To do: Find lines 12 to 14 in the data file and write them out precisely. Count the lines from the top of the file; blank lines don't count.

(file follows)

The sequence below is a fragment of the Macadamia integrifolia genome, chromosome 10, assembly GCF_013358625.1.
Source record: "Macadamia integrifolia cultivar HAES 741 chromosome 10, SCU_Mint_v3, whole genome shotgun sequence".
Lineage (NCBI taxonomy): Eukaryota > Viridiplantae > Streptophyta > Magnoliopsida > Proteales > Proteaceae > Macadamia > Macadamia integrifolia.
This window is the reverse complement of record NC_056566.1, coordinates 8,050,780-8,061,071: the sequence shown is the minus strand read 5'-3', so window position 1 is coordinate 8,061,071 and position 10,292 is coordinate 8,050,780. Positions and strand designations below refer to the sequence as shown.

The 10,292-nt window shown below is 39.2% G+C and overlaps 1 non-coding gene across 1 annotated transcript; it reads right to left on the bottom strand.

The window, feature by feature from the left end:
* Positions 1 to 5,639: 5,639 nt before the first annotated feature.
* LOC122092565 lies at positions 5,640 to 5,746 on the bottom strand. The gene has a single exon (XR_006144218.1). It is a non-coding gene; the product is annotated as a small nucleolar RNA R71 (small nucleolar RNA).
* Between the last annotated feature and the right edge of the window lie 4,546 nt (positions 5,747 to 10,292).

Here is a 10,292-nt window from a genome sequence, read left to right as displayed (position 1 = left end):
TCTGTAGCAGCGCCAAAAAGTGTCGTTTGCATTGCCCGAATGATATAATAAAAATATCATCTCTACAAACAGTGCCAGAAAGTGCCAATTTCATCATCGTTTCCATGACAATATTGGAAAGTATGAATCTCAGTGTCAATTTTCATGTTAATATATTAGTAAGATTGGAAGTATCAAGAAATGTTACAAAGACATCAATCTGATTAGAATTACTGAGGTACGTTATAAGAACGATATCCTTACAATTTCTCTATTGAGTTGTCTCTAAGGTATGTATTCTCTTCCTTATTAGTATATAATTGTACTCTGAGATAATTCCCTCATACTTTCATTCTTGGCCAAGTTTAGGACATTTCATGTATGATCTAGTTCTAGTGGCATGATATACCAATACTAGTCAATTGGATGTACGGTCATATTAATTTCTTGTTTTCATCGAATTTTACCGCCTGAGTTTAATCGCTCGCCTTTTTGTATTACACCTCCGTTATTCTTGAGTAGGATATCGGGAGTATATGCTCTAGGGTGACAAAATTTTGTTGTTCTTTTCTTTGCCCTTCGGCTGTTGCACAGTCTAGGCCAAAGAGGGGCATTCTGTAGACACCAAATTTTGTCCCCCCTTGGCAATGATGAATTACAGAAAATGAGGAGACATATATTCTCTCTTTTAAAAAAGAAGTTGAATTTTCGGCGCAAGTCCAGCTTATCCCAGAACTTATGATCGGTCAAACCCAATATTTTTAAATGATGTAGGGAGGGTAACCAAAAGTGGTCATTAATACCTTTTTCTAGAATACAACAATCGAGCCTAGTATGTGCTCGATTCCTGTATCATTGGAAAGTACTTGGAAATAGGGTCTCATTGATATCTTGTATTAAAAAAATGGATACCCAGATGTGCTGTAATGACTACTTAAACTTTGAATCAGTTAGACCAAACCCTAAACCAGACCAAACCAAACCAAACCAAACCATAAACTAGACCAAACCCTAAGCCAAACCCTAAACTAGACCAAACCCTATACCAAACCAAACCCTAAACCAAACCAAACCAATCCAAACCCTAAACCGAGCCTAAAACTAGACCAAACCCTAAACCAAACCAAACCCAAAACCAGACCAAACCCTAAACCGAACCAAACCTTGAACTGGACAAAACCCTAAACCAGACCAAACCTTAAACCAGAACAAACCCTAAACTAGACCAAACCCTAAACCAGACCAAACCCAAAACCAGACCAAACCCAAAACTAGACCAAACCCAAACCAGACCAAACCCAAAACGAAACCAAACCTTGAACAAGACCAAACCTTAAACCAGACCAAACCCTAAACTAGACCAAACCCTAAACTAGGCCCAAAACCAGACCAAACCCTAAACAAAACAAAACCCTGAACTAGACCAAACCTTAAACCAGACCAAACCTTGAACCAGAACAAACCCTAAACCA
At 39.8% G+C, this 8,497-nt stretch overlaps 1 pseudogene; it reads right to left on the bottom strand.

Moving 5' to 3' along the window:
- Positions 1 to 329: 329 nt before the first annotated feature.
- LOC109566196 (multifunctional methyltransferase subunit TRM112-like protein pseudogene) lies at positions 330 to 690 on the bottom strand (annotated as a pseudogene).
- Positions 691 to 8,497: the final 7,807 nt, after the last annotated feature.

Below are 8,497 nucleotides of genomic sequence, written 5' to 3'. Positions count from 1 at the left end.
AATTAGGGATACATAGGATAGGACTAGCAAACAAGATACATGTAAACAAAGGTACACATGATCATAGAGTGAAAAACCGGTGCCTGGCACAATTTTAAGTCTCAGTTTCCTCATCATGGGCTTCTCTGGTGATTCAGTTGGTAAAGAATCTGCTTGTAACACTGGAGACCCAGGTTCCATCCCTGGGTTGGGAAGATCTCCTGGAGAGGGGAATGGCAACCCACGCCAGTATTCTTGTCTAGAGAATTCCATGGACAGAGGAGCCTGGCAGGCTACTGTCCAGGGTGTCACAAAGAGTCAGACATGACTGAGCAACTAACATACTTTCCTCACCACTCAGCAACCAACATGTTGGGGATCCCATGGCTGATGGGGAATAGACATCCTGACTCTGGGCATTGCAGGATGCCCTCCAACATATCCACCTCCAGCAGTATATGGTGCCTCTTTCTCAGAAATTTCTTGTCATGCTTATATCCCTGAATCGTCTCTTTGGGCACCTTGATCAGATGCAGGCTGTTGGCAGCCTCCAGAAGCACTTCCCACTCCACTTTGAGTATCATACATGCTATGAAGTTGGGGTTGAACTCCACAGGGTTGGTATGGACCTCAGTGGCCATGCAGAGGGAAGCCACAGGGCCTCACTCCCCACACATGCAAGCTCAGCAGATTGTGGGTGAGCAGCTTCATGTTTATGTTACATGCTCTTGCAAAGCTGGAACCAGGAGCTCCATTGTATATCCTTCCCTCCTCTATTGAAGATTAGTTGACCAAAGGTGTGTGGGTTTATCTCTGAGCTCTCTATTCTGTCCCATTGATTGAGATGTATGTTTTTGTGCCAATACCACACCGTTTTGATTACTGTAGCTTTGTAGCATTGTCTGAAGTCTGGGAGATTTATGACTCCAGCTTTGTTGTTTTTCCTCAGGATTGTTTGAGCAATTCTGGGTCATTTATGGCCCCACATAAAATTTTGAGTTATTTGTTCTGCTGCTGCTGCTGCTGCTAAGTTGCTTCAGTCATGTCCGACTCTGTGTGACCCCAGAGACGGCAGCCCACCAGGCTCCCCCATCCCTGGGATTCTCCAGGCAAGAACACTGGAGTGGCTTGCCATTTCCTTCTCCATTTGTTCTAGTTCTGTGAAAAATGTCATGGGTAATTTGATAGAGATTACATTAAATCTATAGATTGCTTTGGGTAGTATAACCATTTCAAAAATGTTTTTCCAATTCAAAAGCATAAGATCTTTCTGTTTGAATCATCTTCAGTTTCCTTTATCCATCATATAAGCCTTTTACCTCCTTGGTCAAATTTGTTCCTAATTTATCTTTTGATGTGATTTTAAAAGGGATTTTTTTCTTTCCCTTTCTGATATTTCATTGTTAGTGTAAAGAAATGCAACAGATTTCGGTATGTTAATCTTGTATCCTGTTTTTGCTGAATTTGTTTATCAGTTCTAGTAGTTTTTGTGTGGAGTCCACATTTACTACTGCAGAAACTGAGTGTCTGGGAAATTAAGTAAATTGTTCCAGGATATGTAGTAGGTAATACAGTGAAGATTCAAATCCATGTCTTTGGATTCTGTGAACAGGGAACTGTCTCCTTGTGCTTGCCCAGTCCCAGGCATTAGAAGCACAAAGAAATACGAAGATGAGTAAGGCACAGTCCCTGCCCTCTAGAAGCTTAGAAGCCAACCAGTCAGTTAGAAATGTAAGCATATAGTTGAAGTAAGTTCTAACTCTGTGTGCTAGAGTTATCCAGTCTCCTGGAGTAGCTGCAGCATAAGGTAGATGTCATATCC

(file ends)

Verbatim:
At 39.8% G+C, this 8,497-nt stretch overlaps 1 pseudogene; it reads right to left on the bottom strand.

Moving 5' to 3' along the window:
- Positions 1 to 329: 329 nt before the first annotated feature.